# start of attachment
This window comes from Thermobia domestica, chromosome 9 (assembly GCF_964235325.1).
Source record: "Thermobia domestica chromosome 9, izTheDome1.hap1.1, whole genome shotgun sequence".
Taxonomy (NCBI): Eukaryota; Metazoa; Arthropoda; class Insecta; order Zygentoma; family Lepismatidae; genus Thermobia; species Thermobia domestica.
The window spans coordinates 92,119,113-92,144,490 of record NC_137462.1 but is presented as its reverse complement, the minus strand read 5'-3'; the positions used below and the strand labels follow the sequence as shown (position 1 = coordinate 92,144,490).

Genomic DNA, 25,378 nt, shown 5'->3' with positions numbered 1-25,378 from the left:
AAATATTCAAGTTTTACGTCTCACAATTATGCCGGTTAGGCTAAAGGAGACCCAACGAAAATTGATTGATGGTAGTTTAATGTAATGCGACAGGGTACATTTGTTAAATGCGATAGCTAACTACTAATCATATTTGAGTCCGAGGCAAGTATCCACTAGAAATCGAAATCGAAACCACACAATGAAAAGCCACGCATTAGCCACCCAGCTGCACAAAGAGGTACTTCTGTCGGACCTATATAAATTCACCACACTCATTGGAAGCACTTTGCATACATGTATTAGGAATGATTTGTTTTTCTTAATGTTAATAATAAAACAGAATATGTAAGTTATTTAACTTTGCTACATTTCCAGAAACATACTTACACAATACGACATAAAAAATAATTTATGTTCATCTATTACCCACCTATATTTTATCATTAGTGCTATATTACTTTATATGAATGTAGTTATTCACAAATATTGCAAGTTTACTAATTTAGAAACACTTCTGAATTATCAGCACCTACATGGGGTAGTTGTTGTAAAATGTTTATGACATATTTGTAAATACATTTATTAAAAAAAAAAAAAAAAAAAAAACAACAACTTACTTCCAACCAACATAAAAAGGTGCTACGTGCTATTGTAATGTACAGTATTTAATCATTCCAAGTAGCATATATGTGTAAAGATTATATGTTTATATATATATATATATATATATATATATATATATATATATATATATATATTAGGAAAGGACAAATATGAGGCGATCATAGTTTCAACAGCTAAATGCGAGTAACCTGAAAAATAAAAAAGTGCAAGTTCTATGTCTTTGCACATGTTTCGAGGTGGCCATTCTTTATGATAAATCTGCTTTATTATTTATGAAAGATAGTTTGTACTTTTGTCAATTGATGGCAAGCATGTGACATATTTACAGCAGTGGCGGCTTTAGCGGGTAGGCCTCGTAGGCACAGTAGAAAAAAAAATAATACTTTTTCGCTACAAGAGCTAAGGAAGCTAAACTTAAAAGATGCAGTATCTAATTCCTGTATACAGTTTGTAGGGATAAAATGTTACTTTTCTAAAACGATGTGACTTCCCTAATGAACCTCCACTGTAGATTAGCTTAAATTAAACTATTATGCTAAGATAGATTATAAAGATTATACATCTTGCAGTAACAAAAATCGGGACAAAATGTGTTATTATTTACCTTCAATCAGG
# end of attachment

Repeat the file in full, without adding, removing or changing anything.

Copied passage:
This window comes from Thermobia domestica, chromosome 9 (assembly GCF_964235325.1).
Source record: "Thermobia domestica chromosome 9, izTheDome1.hap1.1, whole genome shotgun sequence".
Taxonomy (NCBI): Eukaryota; Metazoa; Arthropoda; class Insecta; order Zygentoma; family Lepismatidae; genus Thermobia; species Thermobia domestica.
The window spans coordinates 92,119,113-92,144,490 of record NC_137462.1 but is presented as its reverse complement, the minus strand read 5'-3'; the positions used below and the strand labels follow the sequence as shown (position 1 = coordinate 92,144,490).

Genomic DNA, 25,378 nt, shown 5'->3' with positions numbered 1-25,378 from the left:
AAATATTCAAGTTTTACGTCTCACAATTATGCCGGTTAGGCTAAAGGAGACCCAACGAAAATTGATTGATGGTAGTTTAATGTAATGCGACAGGGTACATTTGTTAAATGCGATAGCTAACTACTAATCATATTTGAGTCCGAGGCAAGTATCCACTAGAAATCGAAATCGAAACCACACAATGAAAAGCCACGCATTAGCCACCCAGCTGCACAAAGAGGTACTTCTGTCGGACCTATATAAATTCACCACACTCATTGGAAGCACTTTGCATACATGTATTAGGAATGATTTGTTTTTCTTAATGTTAATAATAAAACAGAATATGTAAGTTATTTAACTTTGCTACATTTCCAGAAACATACTTACACAATACGACATAAAAAATAATTTATGTTCATCTATTACCCACCTATATTTTATCATTAGTGCTATATTACTTTATATGAATGTAGTTATTCACAAATATTGCAAGTTTACTAATTTAGAAACACTTCTGAATTATCAGCACCTACATGGGGTAGTTGTTGTAAAATGTTTATGACATATTTGTAAATACATTTATTAAAAAAAAAAAAAAAAAAAAAACAACAACTTACTTCCAACCAACATAAAAAGGTGCTACGTGCTATTGTAATGTACAGTATTTAATCATTCCAAGTAGCATATATGTGTAAAGATTATATGTTTATATATATATATATATATATATATATATATATATATATATATATATATATTAGGAAAGGACAAATATGAGGCGATCATAGTTTCAACAGCTAAATGCGAGTAACCTGAAAAATAAAAAAGTGCAAGTTCTATGTCTTTGCACATGTTTCGAGGTGGCCATTCTTTATGATAAATCTGCTTTATTATTTATGAAAGATAGTTTGTACTTTTGTCAATTGATGGCAAGCATGTGACATATTTACAGCAGTGGCGGCTTTAGCGGGTAGGCCTCGTAGGCACAGTAGAAAAAAAAATAATACTTTTTCGCTACAAGAGCTAAGGAAGCTAAACTTAAAAGATGCAGTATCTAATTCCTGTATACAGTTTGTAGGGATAAAATGTTACTTTTCTAAAACGATGTGACTTCCCTAATGAACCTCCACTGTAGATTAGCTTAAATTAAACTATTATGCTAAGATAGATTATAAAGATTATACATCTTGCAGTAACAAAAATCGGGACAAAATGTGTTATTATTTACCTTCAATCAGG